The chairman of the Commission of Inquiry on Enforced Disappearances, retired Justice Javed Iqbal, briefed the National Assembly Standing Committee on Human Rights on Monday that he will contact Pashtun Tahafuz Movement's (PTM) leader Manzoor Pashteen to inquire about the matter of missing persons.

Pashteen, on April 8, had organised a gathering in Peshawar, putting forward his movement's demands — one of which is the recovery of missing persons.

Javed Iqbal appeared before the Zahra Wadood Fatemi-led standing committee where Pakhtunkhwa Milli Awami Party MNA Naseema Hafeez told him how the mainstream media has blocked out Pashteen and the PTM.

"Manzoor Pashteen is being deliberately ignored by our media," said the MNA. "He is a Pakistani who is talking about missing persons. His rally was attended by women who were carrying the pictures of their missing family members."

At this, Justice Iqbal said "Pashteen has suddenly emerged on the scene even though the matter of missing persons has been there for years. [But] I will get in touch with Pashteen and look into his list of missing persons."

Regarding a lack of media coverage for the PTM, Iqbal said: "Our media does not give much coverage to the issue of missing persons in general. Pashteen has [at least] received a lot of coverage in the international press and social media."

Iqbal said that many formerly missing persons, when recovered, choose not to inform the commission of their ordeals out of fright.

Read: ‘Engineered protests’ won’t be allowed, says army chief

He said all the departments cooperated with the commission's investigations and that in 70 per cent of the cases, the missing persons were indeed found involved in militancy.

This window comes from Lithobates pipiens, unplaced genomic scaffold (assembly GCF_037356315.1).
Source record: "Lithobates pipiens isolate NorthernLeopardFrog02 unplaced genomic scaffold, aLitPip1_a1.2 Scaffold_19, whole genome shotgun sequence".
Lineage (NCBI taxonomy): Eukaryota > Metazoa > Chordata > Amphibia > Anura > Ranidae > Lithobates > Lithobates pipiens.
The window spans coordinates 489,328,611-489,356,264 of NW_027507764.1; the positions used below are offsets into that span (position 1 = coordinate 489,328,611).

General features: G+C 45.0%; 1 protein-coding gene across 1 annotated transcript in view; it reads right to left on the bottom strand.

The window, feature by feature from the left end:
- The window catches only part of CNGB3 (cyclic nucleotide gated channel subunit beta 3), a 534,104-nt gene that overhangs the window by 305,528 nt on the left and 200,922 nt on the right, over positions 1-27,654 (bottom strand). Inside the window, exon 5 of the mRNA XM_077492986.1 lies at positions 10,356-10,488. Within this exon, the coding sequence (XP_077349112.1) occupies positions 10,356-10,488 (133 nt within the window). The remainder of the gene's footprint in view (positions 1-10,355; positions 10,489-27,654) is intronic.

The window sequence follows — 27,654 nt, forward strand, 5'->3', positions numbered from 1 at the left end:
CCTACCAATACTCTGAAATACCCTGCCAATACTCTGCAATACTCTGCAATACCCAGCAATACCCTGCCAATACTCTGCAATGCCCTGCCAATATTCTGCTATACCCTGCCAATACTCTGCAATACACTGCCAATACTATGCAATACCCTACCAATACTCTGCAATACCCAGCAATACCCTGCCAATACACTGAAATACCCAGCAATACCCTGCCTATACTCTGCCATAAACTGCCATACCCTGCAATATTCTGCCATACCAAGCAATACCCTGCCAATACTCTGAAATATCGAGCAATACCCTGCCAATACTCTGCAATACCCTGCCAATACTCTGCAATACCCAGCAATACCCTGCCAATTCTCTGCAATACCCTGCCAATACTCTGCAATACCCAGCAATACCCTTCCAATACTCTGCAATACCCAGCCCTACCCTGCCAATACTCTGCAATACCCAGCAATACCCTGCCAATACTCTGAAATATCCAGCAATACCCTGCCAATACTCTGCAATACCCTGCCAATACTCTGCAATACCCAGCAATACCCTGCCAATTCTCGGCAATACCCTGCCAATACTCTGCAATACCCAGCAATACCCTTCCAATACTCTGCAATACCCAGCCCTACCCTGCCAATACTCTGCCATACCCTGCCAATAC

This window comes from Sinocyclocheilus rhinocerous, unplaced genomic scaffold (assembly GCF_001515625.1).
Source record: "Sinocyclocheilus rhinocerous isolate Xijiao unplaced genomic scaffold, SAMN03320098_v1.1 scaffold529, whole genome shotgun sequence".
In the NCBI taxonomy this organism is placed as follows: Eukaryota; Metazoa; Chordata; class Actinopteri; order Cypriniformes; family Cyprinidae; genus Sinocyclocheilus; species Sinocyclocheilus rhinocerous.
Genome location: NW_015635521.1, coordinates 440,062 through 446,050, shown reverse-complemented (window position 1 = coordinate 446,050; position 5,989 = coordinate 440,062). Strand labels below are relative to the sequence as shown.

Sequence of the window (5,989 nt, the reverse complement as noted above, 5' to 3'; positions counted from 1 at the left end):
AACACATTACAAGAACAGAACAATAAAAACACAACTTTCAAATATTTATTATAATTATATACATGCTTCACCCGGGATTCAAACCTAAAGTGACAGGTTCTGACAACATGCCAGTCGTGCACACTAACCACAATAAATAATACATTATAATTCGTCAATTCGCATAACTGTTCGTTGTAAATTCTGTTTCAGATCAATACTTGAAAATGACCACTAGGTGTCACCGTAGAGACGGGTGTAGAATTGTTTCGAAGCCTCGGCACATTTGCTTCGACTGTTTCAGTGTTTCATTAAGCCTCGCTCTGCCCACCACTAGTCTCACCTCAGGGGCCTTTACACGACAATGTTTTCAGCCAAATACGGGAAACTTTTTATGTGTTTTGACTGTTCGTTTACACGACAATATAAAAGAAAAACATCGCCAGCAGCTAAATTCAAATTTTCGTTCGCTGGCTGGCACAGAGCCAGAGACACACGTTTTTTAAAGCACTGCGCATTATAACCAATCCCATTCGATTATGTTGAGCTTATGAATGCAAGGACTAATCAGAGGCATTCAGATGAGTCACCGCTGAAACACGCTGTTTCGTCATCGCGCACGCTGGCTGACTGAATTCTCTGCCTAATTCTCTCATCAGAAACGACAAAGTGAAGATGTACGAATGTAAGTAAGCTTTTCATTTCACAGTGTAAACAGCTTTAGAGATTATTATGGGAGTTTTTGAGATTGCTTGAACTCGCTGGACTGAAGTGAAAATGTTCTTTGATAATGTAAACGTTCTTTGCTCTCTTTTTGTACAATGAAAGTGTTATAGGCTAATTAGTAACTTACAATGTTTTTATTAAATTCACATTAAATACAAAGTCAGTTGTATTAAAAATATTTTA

The former justice made it clear that if a person is involved in militancy it does not mean that his family too should be considered militants

However, he rubbished the widely quoted figures regarding the missing persons' cases, accusing the issue's proponents "of trying to appease their foreign lords by bringing up the matter".

"The numbers mentioned in Balochistan are contrary to the facts," he said. "A lot of these people have left those areas or they are living in the mountains.

"Enemy's agencies are also involved in this; they abduct our people to give a bad name to the country."

Justice Iqbal accused former president Pervez Musharraf and Qaumi Watan Party chairman Aftab Ahmad Khan Sherpao of secretly profiting by selling Pakistani citizens to foreign powers.

"Aftab Sherpao, as the interior minister, handed over 4,000 Pakistanis to foreigners and Musharraf has also admitted to doing the same," he said. "They received dollars in return and the parliament should get this investigated."

"The MQM also showed little interest in recovering their missing persons even though they were a part of the government," he added.

Justice Iqbal also accused NGOs of working against Pakistan's interest, saying: "These NGOs are working for foreign interests rather than ours. If I had the powers I'd have banned them by now."

The Pakhtun spring

Reports of protests led by the PTM in Islamabad first made headlines following the extrajudicial killing of Waziristan native Naqeebullah Mehsud — a shopkeeper and aspiring model — in Karachi in January.

The PTM — an organisation working for the rights of those affected by war on terror in Tribal Areas especially those from South Waziristan — staged protests in different parts of the country against alleged enforced disappearances, extrajudicial arrests and killings, as well as the alleged mistreatment of the Pakhtun community by security forces.

Explore: Pakhtun renaissance

The movement's leaders claim that in the past decade, 32,000 Pashtuns have gone missing from Fata. They insist that their struggle is to ensure implementation of the Constitution, under which law-enforcement agencies are supposed to provide details of the people they pick up and present them before courts.



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